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D.C. Delays Homeless Shelter At Former George Washington University Dorm Amid Lawsuit

The project has not been popular with residents.

   DailyWire.com
WASHINGTON, DC - JUNE 23: The George Washington University residence hall at 1129 New Hampshire Ave on June 23, 2023 in Washington, D.C. The residence hall has plans to be converted into a homeless shelter. (Photo by Minh Connors/The Washington Post via Getty Images)
Minh Connors/The Washington Post via Getty Images

City officials in Washington, D.C., said a new homeless shelter at a former George Washington University dorm will be delayed at least six months amid a lawsuit from residents of the area.

The homeless shelter at the vacant former dorm will now open in the spring or summer rather than this year, officials with the city’s Department of Human Services said Wednesday.

George Washington University sold the building, called the Aston, to the D.C. government for $27.5 million in August. The vacant former dorm is a 67,000-square-foot building at 1129 New Hampshire Avenue NW in the nation’s capital.

One reason for the shelter project’s delay is contract negotiations with a services provider for the shelter, officials told The Washington Post.

Meanwhile though, the project has not been popular with residents.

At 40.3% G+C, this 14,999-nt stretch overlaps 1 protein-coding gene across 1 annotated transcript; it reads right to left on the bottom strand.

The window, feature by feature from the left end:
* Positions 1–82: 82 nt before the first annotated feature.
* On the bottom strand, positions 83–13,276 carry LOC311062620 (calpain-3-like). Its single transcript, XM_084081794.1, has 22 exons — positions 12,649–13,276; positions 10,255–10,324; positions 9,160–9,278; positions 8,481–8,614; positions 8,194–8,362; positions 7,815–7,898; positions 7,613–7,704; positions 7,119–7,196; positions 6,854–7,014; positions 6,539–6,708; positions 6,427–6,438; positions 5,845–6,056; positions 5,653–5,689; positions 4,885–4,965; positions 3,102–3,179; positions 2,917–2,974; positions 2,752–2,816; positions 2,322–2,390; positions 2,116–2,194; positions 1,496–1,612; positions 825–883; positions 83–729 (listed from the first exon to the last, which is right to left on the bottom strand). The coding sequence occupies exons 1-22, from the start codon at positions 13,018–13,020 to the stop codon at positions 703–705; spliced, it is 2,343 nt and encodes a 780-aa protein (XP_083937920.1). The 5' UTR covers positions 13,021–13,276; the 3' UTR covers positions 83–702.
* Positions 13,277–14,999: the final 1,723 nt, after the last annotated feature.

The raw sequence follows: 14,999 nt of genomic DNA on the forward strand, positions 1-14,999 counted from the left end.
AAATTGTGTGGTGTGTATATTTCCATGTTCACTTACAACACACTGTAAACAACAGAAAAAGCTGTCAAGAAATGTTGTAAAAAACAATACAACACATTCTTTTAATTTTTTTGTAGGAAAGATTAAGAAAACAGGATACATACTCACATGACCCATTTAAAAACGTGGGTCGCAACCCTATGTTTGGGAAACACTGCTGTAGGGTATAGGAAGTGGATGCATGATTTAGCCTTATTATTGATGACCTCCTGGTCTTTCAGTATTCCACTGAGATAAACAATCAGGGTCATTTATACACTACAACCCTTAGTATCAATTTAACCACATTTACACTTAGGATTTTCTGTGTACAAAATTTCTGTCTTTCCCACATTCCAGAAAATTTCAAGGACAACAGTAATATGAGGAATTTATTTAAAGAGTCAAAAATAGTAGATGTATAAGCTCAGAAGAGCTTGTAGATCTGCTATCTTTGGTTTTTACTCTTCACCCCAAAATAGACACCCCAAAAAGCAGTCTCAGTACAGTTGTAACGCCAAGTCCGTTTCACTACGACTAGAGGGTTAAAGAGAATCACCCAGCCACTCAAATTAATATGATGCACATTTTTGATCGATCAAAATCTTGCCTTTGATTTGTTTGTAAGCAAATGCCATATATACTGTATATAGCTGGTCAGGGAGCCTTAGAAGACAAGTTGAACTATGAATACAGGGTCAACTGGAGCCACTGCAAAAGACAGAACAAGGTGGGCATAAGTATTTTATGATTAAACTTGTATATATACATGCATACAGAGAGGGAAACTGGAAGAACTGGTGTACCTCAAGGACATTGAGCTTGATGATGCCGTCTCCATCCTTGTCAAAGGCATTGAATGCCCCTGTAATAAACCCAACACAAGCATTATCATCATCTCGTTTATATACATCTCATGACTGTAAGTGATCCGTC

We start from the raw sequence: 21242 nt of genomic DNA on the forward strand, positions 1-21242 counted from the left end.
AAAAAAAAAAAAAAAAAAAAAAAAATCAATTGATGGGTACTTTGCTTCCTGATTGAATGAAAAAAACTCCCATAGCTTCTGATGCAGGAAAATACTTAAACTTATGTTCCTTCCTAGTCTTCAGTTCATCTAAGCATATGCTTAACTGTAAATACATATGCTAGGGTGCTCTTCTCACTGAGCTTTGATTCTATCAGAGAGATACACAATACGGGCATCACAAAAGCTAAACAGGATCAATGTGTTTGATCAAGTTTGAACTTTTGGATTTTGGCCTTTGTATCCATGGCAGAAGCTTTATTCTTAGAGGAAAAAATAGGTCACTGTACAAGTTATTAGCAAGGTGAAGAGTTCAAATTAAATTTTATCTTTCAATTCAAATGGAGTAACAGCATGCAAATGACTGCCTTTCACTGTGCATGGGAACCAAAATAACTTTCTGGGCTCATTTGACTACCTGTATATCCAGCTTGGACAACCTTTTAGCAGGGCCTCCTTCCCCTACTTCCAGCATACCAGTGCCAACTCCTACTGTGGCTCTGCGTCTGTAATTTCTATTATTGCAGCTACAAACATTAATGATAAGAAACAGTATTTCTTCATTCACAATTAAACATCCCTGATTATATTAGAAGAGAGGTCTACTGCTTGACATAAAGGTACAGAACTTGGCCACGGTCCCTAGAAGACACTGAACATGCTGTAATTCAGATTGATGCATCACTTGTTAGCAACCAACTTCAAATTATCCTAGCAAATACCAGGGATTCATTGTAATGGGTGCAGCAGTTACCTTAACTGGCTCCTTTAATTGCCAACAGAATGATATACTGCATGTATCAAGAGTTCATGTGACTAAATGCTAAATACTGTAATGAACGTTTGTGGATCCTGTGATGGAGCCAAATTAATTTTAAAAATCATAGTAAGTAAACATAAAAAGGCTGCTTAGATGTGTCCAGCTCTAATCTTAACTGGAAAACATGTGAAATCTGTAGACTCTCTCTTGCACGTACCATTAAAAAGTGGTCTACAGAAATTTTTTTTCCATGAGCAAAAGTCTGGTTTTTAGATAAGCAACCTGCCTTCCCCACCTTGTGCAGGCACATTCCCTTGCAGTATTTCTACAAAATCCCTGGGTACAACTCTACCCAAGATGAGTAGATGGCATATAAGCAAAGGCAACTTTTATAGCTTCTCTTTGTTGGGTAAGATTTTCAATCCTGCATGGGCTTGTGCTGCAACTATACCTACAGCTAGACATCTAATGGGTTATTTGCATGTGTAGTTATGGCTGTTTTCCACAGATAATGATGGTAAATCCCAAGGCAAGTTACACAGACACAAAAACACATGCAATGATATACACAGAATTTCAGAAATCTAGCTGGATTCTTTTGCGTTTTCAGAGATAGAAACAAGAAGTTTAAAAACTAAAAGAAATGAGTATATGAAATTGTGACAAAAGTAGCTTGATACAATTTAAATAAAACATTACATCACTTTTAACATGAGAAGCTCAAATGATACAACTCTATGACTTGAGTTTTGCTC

A group called the West End DC Community Association filed a lawsuit last month to block the homeless shelter, arguing that the city’s plan to offer medical services at the shelter violates zoning rules. The lawsuit claims D.C. “ignored and/or intentionally circumvented” its own zoning laws by planning to build a medical clinic in a residential zone.

“There has been a lawsuit, a federal complaint. So that has added to our plan, having to respond to things that maybe we did not anticipate having to respond to. But nevertheless, we have experienced some delays,” the city’s Human Services chief of staff David Ross said Wednesday night at a meeting hosted by the local Advisory Neighborhood Commission.

The shelter will offer medical services for people with chronic conditions such as liver disease, but the shelter is “is absolutely not a medical facility,” Ross said.

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“No needles, no drawn blood, no procedures, no anesthesia, so forgive us for being a little loose of the lip by saying medical because that’s what is conjured up,” said Anthony Newman, deputy administrator for the city’s Human Services’ family services administration.

The same community group previously filed another lawsuit against the sale of the building in July, but withdrew that suit once the sale was completed.

Washington, D.C., has struggled with rising homelessness in recent months.

Homelessness had been declining in the D.C. metro region since 2019, but it rose 18% this year to nearly 9,000 homeless people, according to a May report by the Metropolitan Washington Council of Governments.

Other cities are facing a more dire homeless crisis.

On the West Coast, San Francisco, Los Angeles, and San Diego have all seen a rise in homelessness in recent years.

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